There are several curriculum connections to this topic, from Service Learning to Social Studies, Language Arts and Science. Use these Discussion Questions and Learning Activities to promote understanding and learning around the topic of Heroes. Adapt and modify these offerings to accommodate students of different ages, grades and learning styles.
Suggested Grades: 7-12, College
General Discussion Questions
1. How would you define the word "hero"?
2. What are some common attributes among people we classify as heroes?
3. Name some individuals you would classify as heroes, and explain why you believe each one is a hero.
4. Do you think heroes are "born" or "made"? Explain.
5. Visit the CNN Heroes website http://www.cnn.com/SPECIALS/cnn.heroes/ and read some of the heroes' profiles. Are there any stories that are especially inspiring to you? If so, talk about the contributions that these individuals are making to improve the lives of others and why they are inspirational.
Service Learning / Character Education / Civics
Questions for Discussion and Reflection
1. What are some causes or issues that you feel passionate about?
2. Is there a small -- or not so small -- part that you could play to advance one of those causes or issues? How would you go about finding out what you can do?
3. What talents or skills do you have that could benefit someone who needs help?
4. What kind of a commitment could you make in order to improve someone else's life?
5. How would you measure the effectiveness of your effort?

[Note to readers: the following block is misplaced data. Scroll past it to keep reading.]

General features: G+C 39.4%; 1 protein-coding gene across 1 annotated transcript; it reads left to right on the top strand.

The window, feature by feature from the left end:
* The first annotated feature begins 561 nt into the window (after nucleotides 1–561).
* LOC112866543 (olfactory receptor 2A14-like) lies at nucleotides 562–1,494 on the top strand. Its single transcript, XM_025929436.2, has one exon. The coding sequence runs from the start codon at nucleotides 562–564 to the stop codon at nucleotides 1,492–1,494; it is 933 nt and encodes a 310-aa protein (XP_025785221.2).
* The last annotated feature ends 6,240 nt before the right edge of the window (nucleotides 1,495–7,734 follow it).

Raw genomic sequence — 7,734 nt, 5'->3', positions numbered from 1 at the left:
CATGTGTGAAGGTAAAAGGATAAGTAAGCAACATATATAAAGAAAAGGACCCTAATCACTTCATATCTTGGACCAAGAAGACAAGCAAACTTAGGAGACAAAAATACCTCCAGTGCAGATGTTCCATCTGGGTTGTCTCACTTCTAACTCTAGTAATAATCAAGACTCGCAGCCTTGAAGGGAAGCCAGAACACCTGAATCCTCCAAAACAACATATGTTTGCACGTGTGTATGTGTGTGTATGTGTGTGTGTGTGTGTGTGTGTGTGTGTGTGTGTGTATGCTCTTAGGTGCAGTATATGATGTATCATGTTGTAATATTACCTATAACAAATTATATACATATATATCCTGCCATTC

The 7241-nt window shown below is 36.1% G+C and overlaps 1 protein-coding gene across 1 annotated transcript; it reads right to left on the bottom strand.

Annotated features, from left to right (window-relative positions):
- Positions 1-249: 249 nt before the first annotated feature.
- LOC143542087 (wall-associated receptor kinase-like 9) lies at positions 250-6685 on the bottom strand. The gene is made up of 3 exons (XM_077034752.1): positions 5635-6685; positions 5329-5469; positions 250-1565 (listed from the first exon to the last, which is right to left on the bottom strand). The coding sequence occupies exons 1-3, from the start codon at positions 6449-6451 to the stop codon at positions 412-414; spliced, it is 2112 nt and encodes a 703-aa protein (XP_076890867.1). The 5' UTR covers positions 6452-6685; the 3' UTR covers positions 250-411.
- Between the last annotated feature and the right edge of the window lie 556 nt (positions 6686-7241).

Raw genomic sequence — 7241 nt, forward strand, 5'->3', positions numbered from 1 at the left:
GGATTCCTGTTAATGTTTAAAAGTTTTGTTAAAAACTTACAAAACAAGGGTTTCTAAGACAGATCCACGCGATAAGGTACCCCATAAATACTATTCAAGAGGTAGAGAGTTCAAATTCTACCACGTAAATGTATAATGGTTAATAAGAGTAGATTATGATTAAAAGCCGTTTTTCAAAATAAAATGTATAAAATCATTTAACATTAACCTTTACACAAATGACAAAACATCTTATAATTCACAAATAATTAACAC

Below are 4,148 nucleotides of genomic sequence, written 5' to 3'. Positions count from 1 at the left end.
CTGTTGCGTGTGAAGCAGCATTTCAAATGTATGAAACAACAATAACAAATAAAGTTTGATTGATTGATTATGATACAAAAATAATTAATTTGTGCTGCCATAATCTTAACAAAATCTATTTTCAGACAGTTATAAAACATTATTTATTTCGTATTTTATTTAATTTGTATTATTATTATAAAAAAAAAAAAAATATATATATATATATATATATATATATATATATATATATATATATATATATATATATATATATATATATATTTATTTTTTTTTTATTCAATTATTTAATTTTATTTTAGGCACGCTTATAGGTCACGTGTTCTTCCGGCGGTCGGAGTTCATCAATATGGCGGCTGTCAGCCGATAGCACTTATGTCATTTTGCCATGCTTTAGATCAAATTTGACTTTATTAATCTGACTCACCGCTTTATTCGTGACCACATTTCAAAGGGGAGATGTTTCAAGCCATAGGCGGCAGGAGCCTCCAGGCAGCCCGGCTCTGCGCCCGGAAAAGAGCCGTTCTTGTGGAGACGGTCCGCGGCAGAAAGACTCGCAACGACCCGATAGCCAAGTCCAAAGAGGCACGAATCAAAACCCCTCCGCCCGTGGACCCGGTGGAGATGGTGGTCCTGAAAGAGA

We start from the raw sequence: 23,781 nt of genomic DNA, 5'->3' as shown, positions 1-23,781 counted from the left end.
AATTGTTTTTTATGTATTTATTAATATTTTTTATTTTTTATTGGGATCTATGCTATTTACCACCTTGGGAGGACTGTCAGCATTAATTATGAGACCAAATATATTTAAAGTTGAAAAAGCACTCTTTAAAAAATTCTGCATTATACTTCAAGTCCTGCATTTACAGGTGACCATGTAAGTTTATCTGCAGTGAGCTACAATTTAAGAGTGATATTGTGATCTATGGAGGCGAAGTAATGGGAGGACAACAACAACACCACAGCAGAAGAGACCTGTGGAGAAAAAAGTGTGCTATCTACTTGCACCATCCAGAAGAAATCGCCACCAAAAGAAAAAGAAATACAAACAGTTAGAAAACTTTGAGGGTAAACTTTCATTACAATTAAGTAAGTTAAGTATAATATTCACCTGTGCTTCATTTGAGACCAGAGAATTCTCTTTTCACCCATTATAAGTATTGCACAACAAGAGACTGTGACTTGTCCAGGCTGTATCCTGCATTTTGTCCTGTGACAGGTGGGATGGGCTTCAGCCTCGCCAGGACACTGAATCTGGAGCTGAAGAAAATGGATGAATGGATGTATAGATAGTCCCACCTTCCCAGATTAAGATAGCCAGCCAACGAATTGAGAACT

Note: Students who are interested in Service Learning projects can be encouraged to check out CNN's Impact Your World as well as local resources to learn about ways to volunteer.
Have students prepare and present video essays in response to one of these questions: (Note: You may want to stipulate a maximum running time for each video, based on the age of your students.)
Do you believe that one person can make an impact on the world? Explain.
Do you believe that a single person can change the course of history? Explain.
Who are your heroes and why?
Heroes in Literature
Generate a class discussion about the different kinds of heroes readers encounter across literature (e.g., tragic, epic, romantic) and their roles.
Have each student present an analysis of a memorable book that he or she has read that has a hero or heroine in it. Ask: What kind of literary work is it? (e.g., Biography, Fiction) What is the setting of the story? How would you synopsize its plot or storyline? What were some of the personal attributes of the hero/heroine? Without indicating what kind of literary hero the person might be, have the student explain what this character did that would classify him or her as a literary hero. Poll the class to find out what kind of hero they think the character in this book is.
Heroes in History
Divide the class into small groups. Direct each group to choose a specific time period or age and survey its history and culture, identifying some individuals that would be considered heroes of that time. Have each group share its findings with the class.